Rural data usage continues to soar as new technology drives more efficient farms and sustainable communities
First Fieldays Online showcases agri-tech innovation
Rural broadband specialists, Farmside, have reported a massive 34% average year-on-year data usage increase in Aotearoa’s rural communities since 2017 as new technologies drive efficiency, productivity and sustainability in the sector. The internet provider, powered by Vodafone New Zealand, is a Gold Partner of the first Fieldays Online launched last week, showcasing three of the latest innovations driving smarter, and more connected, farms.
The Farmside and Vodafone site set up for Fieldays Online features: water quality monitoring system RiverWatch that analyses real-time data on the health of New Zealand’s waterways; smart traps run on Vodafone’s narrowband IoT (nb-IoT) network keep the bird sanctuary at Punakaiki predator-free; and a Wide Area Network (WAN) that securely connects all Pāmu New Zealand’s farms with its corporate offices.
Farmside CEO Jason Sharp says it is innovations such as these that has seen the demand for rural connectivity grow relentlessly over the last few years.
“Farming methods have come a long way in the last decade – now technologies such as artificial intelligence, machine learning and the Internet of Things help optimise resources, automate manual labour, and protect the environment. Connectivity is becoming ever more essential as digitisation changes the way rural businesses operate.” he says.
Vodafone NZ’s Head of Internet of Things (IoT) Michelle Sharp says she is particularly excited that Vodafone and Farmside are helping connect technologies that create a healthier, more sustainable, New Zealand.
“Connecting key sensors and other devices through a dedicated IoT network allows for real-time data collection and analysis, meaning the user can take immediate action based on the data or automate other systems to be triggered to respond to issues or events as they happen,” she says.
“Environmental systems, livestock management and smart logistics providing quick and easy access to key data can be incredibly transformational for farms and communities.”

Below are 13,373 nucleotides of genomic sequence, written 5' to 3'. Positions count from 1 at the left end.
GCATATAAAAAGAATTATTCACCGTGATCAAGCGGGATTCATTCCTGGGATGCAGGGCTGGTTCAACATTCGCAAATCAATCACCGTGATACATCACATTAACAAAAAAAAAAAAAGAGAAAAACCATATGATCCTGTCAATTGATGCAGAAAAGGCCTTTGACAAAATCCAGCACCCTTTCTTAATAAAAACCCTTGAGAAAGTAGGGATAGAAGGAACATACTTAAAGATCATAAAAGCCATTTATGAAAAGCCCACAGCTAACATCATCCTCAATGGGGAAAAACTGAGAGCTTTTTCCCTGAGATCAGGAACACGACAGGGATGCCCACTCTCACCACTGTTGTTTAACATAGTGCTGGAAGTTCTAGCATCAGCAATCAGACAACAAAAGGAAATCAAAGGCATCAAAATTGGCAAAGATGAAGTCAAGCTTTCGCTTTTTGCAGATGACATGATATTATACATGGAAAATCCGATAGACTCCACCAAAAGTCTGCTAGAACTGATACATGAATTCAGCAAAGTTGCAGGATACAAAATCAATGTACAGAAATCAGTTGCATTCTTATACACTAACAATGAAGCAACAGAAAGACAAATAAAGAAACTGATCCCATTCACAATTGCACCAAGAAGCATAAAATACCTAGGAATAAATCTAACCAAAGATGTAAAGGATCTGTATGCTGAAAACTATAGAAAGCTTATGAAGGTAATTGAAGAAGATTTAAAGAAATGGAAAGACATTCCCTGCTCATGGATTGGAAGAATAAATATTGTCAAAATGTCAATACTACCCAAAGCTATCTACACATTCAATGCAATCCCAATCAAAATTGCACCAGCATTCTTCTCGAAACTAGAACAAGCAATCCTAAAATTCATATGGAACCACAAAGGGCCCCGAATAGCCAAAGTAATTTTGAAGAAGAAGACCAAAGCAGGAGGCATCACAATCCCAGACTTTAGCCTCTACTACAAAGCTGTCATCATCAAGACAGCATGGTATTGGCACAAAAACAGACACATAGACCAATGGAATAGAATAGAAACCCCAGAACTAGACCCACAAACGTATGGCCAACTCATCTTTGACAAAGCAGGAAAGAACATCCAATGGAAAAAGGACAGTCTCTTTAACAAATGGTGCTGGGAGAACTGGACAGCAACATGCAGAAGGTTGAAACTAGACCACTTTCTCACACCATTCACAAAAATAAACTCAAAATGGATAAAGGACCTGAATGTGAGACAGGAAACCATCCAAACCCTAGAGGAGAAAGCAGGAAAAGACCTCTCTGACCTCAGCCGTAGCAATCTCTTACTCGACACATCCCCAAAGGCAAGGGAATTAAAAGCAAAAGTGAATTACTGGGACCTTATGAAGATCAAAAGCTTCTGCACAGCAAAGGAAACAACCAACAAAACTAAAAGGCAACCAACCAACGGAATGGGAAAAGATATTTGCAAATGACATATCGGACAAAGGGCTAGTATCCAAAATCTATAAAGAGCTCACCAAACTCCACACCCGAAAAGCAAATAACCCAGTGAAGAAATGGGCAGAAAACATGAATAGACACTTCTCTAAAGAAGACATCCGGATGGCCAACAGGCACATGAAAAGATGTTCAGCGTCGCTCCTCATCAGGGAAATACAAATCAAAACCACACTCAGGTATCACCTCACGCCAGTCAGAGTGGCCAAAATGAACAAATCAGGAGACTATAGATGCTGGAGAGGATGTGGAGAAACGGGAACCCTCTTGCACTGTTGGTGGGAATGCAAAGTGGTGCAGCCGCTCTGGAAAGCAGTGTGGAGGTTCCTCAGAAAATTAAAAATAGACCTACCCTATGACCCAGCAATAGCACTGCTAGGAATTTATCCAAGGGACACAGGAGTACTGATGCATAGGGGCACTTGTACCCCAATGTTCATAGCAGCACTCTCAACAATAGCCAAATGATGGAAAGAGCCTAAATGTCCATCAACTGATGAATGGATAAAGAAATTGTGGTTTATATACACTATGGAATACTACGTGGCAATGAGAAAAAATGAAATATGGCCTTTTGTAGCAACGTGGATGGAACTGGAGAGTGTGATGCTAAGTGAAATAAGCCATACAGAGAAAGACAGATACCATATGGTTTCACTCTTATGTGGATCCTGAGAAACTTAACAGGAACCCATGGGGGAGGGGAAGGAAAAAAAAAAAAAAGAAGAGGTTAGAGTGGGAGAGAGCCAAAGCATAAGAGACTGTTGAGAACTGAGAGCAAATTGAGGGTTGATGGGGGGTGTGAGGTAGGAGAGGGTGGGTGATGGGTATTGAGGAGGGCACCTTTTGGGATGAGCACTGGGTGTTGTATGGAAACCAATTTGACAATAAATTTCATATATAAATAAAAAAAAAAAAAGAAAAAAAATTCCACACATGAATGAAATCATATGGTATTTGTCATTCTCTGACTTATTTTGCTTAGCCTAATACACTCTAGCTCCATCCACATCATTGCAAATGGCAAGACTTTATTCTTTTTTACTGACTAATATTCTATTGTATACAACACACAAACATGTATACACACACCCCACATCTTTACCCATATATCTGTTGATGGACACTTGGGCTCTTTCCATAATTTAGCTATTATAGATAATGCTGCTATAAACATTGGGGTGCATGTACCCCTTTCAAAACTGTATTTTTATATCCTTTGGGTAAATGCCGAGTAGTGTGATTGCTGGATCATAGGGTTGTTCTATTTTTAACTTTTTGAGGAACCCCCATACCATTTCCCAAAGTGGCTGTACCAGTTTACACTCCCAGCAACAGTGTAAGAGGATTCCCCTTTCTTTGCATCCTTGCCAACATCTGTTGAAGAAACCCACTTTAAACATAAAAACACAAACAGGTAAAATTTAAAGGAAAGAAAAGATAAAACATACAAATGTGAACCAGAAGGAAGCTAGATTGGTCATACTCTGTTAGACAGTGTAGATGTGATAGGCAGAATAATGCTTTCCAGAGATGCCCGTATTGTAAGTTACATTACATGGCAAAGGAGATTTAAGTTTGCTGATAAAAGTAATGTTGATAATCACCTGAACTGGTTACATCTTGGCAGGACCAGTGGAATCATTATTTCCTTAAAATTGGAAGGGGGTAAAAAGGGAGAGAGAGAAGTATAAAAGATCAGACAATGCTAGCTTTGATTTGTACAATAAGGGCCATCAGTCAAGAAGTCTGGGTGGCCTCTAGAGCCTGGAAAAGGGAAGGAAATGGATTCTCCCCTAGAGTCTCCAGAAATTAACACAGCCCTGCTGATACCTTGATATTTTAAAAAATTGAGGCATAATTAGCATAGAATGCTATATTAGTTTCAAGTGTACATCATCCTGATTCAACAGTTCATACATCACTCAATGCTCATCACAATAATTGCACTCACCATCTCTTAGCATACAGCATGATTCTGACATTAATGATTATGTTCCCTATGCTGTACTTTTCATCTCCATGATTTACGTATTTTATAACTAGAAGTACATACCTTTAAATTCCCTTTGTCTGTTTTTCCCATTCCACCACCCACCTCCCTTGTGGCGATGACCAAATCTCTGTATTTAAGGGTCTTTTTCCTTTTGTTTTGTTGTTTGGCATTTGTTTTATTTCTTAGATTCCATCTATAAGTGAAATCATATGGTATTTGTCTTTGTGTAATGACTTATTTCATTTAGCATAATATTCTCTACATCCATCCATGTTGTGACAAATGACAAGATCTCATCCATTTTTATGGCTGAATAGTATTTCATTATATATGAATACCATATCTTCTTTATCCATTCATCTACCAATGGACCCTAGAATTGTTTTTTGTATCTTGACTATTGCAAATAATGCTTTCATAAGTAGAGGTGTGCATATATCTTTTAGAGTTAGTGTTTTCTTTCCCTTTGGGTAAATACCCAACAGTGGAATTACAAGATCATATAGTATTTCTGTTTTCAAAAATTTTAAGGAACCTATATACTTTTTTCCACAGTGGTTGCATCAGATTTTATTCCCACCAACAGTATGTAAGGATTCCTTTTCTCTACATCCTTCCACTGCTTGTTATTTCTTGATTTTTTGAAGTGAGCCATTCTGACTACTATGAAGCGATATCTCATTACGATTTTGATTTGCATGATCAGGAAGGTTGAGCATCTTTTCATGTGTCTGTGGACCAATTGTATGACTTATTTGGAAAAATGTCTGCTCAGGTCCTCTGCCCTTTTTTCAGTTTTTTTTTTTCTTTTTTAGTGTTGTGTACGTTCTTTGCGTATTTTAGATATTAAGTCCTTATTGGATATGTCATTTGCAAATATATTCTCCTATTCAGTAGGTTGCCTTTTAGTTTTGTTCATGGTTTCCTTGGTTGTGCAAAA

Data usage spikes throughout COVID-19 lockdown
The need for online capability was particularly noticeable during COVID-19 lockdown, when Farmside saw the country’s rural broadband (RBI) saw data usage increase by 74% and satellite data usage increased by 35%. Post-lockdown, data consumption continues to be high in rural areas with 16.7% more data used in June 2020 than in the average six months pre-lockdown.
Jason Sharp says lockdown led to a greater need for online capability and for people to be connected.
“Of course, throughout lockdown farming didn’t stop,” he says. “The need for technology actually increased as farmers grappled with both running their businesses and keeping their employees safe. On top of that, many farmers had families at home with the same connectivity requirements for home schooling and entertainment that the majority of New Zealand had.
“We’ve seen stock auctions go online, our major agriculture exhibition become the Fieldays Online event and online discussion groups replace face to face gatherings. Combine this with a trend towards on-farm monitoring and cloud-based applications, and data consumption will continue to rise.”
Michelle Sharp adds: “Now, more than ever, there will be significant focus on the primary industries, as our nation looks to the sector to help us get through the impending global crisis. We have a chance to reinvent how agriculture and horticulture is undertaken and to build the future of farming through next generation technology and strong networks.”
To visit the Farmside powered by Vodafone Fieldays Online site see https://www.fieldaysonline.co.nz/exhibitor-list/farmside-powered-by-vodafone or visit https://www.vodafone.co.nz/fieldays/#ruraliot/ for more information.